Trade union-backed claim ineligible for costs refund @CIPD @cmi_managers #HR #Law

CIPD: “Reimbursement rules do not apply where employees’ legal fees are paid. The Employment Appeal Tribunal has made a significant decision on employment tribunal fees in a recent case called Goldwater v Sellafield.If an appeal to the EAT is successful, the general expectation is that those making the appeal (here, the employees) will be entitled to recover any fees they have paid from the respondent to the appeal (in this case, Sellafield) if that respondent actively tried to resist the appeal (EAT rule 34A(2A). The EAT would make a costs order against the respondent which would include fees “incurred by or on behalf of a party … in relation to the proceedings”. Almost identical rules apply in employment tribunals.

The claims and the appeal in this case were supported by the GMB trade union which paid the fees necessary to take the claim to the tribunal and the appeal to the EAT. A provision in the GMB’s rulebook indicated that its members did not have to pay any legal costs, provided they followed the union’s rules.

Costs
Following a successful appeal to the EAT, the employees’ representatives applied for a costs order for the sum of £1,600 (covering the £400 fee to issue the claim and a £1,200 hearing fee). The employer raised a number of points against the EAT making a costs order. The EAT employment judge accepted some the respondent’s arguments but indicated that he would, nevertheless, have been inclined to exercise his discretion to make a costs order in favour of the employees in this case, especially since the employment tribunal had been in error in the first instance and the claimants had to bring the appeal to a hearing in order to correct that error. He was also persuaded by the matter being potentially financially important for the claimants; that both sides were represented; and there were no other factors pointing against making an order.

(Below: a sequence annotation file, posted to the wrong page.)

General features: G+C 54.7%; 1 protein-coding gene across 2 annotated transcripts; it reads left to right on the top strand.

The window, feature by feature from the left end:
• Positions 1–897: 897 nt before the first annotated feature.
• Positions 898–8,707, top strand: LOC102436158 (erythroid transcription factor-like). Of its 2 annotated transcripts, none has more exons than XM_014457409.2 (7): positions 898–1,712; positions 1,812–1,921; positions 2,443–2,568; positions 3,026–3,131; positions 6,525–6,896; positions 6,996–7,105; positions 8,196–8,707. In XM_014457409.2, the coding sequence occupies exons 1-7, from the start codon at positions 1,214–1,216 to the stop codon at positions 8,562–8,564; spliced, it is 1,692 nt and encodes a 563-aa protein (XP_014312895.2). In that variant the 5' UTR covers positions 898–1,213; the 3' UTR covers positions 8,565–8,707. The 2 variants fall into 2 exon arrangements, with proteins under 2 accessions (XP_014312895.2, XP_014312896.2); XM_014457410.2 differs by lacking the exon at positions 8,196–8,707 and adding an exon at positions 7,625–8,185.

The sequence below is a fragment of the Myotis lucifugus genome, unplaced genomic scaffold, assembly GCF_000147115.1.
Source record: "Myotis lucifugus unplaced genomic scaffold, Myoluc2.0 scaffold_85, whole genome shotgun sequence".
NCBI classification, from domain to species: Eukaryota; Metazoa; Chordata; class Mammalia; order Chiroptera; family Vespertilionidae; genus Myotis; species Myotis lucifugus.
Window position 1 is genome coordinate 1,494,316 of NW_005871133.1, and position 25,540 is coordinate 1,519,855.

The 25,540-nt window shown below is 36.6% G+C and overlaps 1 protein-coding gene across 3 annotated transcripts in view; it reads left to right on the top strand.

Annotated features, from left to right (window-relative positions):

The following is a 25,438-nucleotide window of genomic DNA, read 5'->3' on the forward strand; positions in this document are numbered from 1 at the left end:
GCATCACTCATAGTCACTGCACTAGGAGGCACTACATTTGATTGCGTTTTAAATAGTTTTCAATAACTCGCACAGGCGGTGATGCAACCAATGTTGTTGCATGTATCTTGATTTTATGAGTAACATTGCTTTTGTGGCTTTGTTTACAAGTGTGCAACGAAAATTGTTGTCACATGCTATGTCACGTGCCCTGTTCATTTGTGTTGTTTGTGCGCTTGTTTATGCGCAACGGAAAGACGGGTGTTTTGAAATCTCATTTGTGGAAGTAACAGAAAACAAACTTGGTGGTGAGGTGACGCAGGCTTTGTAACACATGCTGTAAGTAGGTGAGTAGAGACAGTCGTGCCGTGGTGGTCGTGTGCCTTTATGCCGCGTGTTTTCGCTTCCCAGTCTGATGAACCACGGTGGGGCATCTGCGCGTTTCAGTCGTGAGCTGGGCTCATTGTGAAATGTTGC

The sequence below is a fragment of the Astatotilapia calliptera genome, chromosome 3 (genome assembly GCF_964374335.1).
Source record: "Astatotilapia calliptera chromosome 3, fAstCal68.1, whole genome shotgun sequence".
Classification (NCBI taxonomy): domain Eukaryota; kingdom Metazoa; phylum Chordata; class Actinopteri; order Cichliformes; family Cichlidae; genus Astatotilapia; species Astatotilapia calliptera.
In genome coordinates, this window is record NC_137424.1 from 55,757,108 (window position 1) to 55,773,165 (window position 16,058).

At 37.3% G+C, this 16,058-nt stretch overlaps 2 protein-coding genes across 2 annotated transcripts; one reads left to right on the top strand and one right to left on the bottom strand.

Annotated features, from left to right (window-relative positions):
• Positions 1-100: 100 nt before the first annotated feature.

Significantly, however, the employer also argued that no award could be made under Rule 34, as the fees were not paid by the employees but by their trade union.

The EAT agreed. The judge held that a successful appellant can only recover the fees for issuing an EAT appeal or for a hearing from the respondent if the fee was actually paid by the appellant. So if, as here, a union pays an EAT appeal fee for its members, no order for reimbursement can be made against the employer under that rule.

Implications
The EAT judge seems to have considered it significant that there was, in this case, no obligation on the employees to reimburse or indemnify the union in respect of the fees the union had paid out, suggesting that employees may still be able to argue that a fee has been ‘paid by’ them if it has been paid on their behalf by someone whom they have to pay back.

The approach taken by the EAT in this case will also apply to costs orders in employment tribunals.

Naeema Choudry is a partner at Eversheds

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